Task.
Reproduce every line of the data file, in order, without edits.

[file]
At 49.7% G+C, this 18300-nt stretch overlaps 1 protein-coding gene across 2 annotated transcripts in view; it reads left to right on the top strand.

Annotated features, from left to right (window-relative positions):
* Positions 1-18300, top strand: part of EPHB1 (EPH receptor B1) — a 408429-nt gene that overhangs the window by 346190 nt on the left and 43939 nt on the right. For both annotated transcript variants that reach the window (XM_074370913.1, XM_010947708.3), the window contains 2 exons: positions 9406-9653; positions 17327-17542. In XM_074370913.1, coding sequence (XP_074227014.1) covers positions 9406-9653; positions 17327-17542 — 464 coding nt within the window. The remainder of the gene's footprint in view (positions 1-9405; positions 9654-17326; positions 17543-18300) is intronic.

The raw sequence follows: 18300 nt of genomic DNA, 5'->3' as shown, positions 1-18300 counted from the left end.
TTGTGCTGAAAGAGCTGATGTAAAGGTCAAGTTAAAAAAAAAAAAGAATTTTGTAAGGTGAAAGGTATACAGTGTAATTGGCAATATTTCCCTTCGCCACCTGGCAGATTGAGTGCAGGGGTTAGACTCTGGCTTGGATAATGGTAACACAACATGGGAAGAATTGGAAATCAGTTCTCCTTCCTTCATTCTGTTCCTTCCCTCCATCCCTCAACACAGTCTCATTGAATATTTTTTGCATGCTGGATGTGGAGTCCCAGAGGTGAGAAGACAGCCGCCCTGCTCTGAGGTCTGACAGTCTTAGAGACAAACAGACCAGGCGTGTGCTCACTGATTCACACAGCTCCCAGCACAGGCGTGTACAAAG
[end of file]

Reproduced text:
At 49.7% G+C, this 18300-nt stretch overlaps 1 protein-coding gene across 2 annotated transcripts in view; it reads left to right on the top strand.

Annotated features, from left to right (window-relative positions):
* Positions 1-18300, top strand: part of EPHB1 (EPH receptor B1) — a 408429-nt gene that overhangs the window by 346190 nt on the left and 43939 nt on the right. For both annotated transcript variants that reach the window (XM_074370913.1, XM_010947708.3), the window contains 2 exons: positions 9406-9653; positions 17327-17542. In XM_074370913.1, coding sequence (XP_074227014.1) covers positions 9406-9653; positions 17327-17542 — 464 coding nt within the window. The remainder of the gene's footprint in view (positions 1-9405; positions 9654-17326; positions 17543-18300) is intronic.

The raw sequence follows: 18300 nt of genomic DNA, 5'->3' as shown, positions 1-18300 counted from the left end.
TTGTGCTGAAAGAGCTGATGTAAAGGTCAAGTTAAAAAAAAAAAAGAATTTTGTAAGGTGAAAGGTATACAGTGTAATTGGCAATATTTCCCTTCGCCACCTGGCAGATTGAGTGCAGGGGTTAGACTCTGGCTTGGATAATGGTAACACAACATGGGAAGAATTGGAAATCAGTTCTCCTTCCTTCATTCTGTTCCTTCCCTCCATCCCTCAACACAGTCTCATTGAATATTTTTTGCATGCTGGATGTGGAGTCCCAGAGGTGAGAAGACAGCCGCCCTGCTCTGAGGTCTGACAGTCTTAGAGACAAACAGACCAGGCGTGTGCTCACTGATTCACACAGCTCCCAGCACAGGCGTGTACAAAG